By James Robbins GAZETTE-JOURNAL
Filmmaker Woody Allen once depicted a criminal locked in a room with an insurance agent as being the worst punishment that could be doled out by the prison system.
The debate over whether the reputation is deserved aside, Dan Wager of Reno's Wager Financial insurance agency has devised a way for prospective customers to get rate quotes on-line without ever meeting a salesperson. Wager and others are quick to point out that this doesn't mean agents should or will disappear. They have their place, in the eyes of many consumers, and on-line alternative is meant to be just that, an alternative.
Wager, wife Debra and partner Bruce Patras have developed a site on the Internet for Quickquote Insurance Agency, where agents and customers can find the best prices for term life insurance and annuities.
Subscribers to on-line computer services that offer access to the Internet's World Wide Web can call up the Quickquote homepage (http://wwwquickquote.com), fill out the questionnaire and wait for the top five comparative rates for life insurance and/or annuities to pop onto the screen.
The questionnaire requires name, age, height, weight, smoking habits and general medical information.
If you like the quotes you see on the screen. Wager said, you can follow up with his company through electronic-mail to purchase the insurance or arrange to meet with an agent.
Wager's database of 200 "A-rated and above" insurance companies is housed on a computer at Incline Village's Sierra Net, an Internet access provider.
The database soon will be moved by Prodigy on-line service to computers in five key cities, Wager said, but it will still be accessible to all on-line services.
Wager said he also will have about 500 insurance companies on-line in a short time.
Companies being compared by Quickquote include several of the nation's largest carriers, such as The Midland, North American, Federal Kemper and USG Life.
The Internet site also includes quotes on annuity rates, comparing about 60 companies, and features a glossary of such insurance terms as beneficiary, conversion privilege and double indemnity.
Since going on-line with the system this month, QuickQuote averages 800 hits a day (Internet parlance for the number of times someone looks at any given homepage on the World Wide Web).
Quickquote also electronically arranges a medical service with the consumer that sends a medical worker out to collect blood and urine samples before the policy is issued.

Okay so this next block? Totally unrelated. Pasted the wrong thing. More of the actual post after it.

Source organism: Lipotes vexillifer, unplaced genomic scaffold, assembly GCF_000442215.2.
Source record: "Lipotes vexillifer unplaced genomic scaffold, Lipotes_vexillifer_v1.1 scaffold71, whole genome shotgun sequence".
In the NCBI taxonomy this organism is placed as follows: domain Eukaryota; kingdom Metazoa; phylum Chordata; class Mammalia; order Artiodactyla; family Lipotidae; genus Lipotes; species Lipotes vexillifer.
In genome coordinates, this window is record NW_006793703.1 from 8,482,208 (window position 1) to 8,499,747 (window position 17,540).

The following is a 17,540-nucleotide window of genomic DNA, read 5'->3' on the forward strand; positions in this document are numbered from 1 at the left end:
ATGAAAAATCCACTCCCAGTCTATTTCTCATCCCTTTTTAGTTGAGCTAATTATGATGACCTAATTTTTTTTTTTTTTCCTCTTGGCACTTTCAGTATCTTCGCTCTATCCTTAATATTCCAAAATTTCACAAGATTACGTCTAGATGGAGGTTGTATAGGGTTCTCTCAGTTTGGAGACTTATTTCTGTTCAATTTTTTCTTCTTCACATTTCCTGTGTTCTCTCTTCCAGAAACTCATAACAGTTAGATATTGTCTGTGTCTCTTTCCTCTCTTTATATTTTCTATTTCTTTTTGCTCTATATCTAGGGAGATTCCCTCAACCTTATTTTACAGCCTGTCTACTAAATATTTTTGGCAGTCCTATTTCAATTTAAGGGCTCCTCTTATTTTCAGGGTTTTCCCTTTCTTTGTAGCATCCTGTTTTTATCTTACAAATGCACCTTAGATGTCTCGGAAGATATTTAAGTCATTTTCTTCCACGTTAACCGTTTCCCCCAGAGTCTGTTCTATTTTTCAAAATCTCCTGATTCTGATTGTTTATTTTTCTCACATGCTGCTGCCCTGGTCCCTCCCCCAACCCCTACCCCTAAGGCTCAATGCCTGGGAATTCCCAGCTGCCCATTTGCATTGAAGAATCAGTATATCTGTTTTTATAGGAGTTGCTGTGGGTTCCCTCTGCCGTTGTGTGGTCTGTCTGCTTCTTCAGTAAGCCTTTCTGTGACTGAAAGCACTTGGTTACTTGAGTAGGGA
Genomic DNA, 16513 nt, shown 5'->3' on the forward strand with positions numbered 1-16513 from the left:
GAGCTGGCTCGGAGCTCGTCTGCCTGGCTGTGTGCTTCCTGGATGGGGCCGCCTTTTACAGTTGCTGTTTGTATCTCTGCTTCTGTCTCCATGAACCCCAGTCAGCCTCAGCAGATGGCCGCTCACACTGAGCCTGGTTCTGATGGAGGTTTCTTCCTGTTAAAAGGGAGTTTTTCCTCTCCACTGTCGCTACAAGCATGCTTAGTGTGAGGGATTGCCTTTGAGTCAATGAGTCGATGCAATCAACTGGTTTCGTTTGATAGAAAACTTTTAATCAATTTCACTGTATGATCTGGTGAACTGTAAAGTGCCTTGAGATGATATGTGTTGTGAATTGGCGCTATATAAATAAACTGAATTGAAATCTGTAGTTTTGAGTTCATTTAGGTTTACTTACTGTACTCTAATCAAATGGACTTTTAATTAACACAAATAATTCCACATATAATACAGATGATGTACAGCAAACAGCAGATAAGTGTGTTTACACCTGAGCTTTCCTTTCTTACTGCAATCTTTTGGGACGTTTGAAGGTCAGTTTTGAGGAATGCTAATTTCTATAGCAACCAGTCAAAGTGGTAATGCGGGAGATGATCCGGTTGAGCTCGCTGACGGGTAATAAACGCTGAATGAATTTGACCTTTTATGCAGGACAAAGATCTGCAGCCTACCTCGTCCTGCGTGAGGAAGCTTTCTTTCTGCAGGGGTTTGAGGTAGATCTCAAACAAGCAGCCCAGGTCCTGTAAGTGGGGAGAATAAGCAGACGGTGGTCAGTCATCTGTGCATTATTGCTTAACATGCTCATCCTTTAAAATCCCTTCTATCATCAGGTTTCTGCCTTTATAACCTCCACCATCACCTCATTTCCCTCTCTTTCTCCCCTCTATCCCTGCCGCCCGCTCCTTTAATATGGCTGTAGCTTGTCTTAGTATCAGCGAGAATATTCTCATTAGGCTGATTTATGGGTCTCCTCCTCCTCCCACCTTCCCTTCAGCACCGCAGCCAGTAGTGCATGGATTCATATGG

The actual policy transaction is handled through the mail, Wager said, because regulations prohibit electronic signing of documents. Some consumers may choose to use Wager's electronic means of buying insurance, industry officials say, but the day of the human agent is not over yet.
Although the service offers competitive benefits for consumers who purchase less than $ I million worth of life insurance, there will still be plenty of work left for agents, said Barry Wolfe, president of Centrestone Life and Annuities, one of the nation's largest general insurance agencies.
Centrestone is one of the companies compared on Wager's service.
"Consumers still like to talk to agents," Wolfe said. "When they're estate planning, they really need to talk to someone."
"The agent won't disappear," agreed Les Duriand, chief marketing officer for The Midland. "A lot of people still need help" with insurance.
But Quickquote is a good "alternative distribution source," he added.
Wolfe compared the Quickquote service to the advent of discount stock brokerage houses, which everyone predicted would be the demise of stockbrokers. That hasn't happened, and
Wager said his service isn't based on replacing agents but in aiding them.
The new Internet service can be useful to consumers, especially those uncomfortable with talking about life insurance, Wolfe said.
"Who wants to talk about their death?" he asked rhetorically.
Quickquote also adds another dimension to insurance sales, Wager said, because consumers and agents will be able to compare hundreds of companies' premiums, as opposed to the typical independent agent sometimes has access to a handful of companies' rates.
As the number of home computer users continues to grow, Wager said, so will the market.
In northern Nevada, nearly half of the adult population of 260,668 has a computer at home, according to a Schulman, Ronca, Bucuvalas Inc. study for the Reno Gazette-Journal.
Of those who said they own a computer and a modem, 19.4 percent (12,759 people) said they use an on-line service every day, and 15.9 percent (10,488) said they use a service at least a few times a week.
The Quickquote service also will raise some regulatory issues, once it is offered nationwide, Wager said.
He has spent much of the past year getting licensed in every state which cost an average of $350 per state.
"We are trying to meet the needs of electronic consumers," Jeppson said, although with the rapidly changing on-line environment, it takes a lot of work.